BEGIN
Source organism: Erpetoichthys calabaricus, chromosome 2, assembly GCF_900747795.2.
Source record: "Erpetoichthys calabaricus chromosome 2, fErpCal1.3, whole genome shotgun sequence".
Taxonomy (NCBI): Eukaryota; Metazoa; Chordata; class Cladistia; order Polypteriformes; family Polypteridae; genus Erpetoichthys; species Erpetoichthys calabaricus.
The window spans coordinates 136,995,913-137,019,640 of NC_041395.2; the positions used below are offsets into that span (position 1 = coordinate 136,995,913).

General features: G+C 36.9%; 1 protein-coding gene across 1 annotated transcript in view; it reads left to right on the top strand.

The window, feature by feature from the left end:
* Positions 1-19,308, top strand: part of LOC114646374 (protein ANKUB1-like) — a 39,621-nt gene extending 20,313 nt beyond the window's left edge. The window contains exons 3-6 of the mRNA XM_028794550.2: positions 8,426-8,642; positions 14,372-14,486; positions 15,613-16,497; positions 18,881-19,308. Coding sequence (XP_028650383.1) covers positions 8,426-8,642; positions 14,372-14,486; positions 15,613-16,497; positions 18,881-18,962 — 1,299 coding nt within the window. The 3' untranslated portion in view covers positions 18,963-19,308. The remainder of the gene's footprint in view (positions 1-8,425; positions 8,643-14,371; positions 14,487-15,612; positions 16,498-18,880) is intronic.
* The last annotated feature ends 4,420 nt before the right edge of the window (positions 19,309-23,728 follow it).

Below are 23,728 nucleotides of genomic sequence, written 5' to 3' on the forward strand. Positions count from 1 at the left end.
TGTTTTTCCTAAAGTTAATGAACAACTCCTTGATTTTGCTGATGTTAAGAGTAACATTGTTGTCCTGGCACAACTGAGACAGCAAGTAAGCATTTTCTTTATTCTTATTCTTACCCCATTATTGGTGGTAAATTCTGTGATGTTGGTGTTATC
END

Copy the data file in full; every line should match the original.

Source organism: Erpetoichthys calabaricus, chromosome 2, assembly GCF_900747795.2.
Source record: "Erpetoichthys calabaricus chromosome 2, fErpCal1.3, whole genome shotgun sequence".
Taxonomy (NCBI): Eukaryota; Metazoa; Chordata; class Cladistia; order Polypteriformes; family Polypteridae; genus Erpetoichthys; species Erpetoichthys calabaricus.
The window spans coordinates 136,995,913-137,019,640 of NC_041395.2; the positions used below are offsets into that span (position 1 = coordinate 136,995,913).

General features: G+C 36.9%; 1 protein-coding gene across 1 annotated transcript in view; it reads left to right on the top strand.

The window, feature by feature from the left end:
* Positions 1-19,308, top strand: part of LOC114646374 (protein ANKUB1-like) — a 39,621-nt gene extending 20,313 nt beyond the window's left edge. The window contains exons 3-6 of the mRNA XM_028794550.2: positions 8,426-8,642; positions 14,372-14,486; positions 15,613-16,497; positions 18,881-19,308. Coding sequence (XP_028650383.1) covers positions 8,426-8,642; positions 14,372-14,486; positions 15,613-16,497; positions 18,881-18,962 — 1,299 coding nt within the window. The 3' untranslated portion in view covers positions 18,963-19,308. The remainder of the gene's footprint in view (positions 1-8,425; positions 8,643-14,371; positions 14,487-15,612; positions 16,498-18,880) is intronic.
* The last annotated feature ends 4,420 nt before the right edge of the window (positions 19,309-23,728 follow it).

Below are 23,728 nucleotides of genomic sequence, written 5' to 3' on the forward strand. Positions count from 1 at the left end.
TGTTTTTCCTAAAGTTAATGAACAACTCCTTGATTTTGCTGATGTTAAGAGTAACATTGTTGTCCTGGCACAACTGAGACAGCAAGTAAGCATTTTCTTTATTCTTATTCTTACCCCATTATTGGTGGTAAATTCTGTGATGTTGGTGTTATC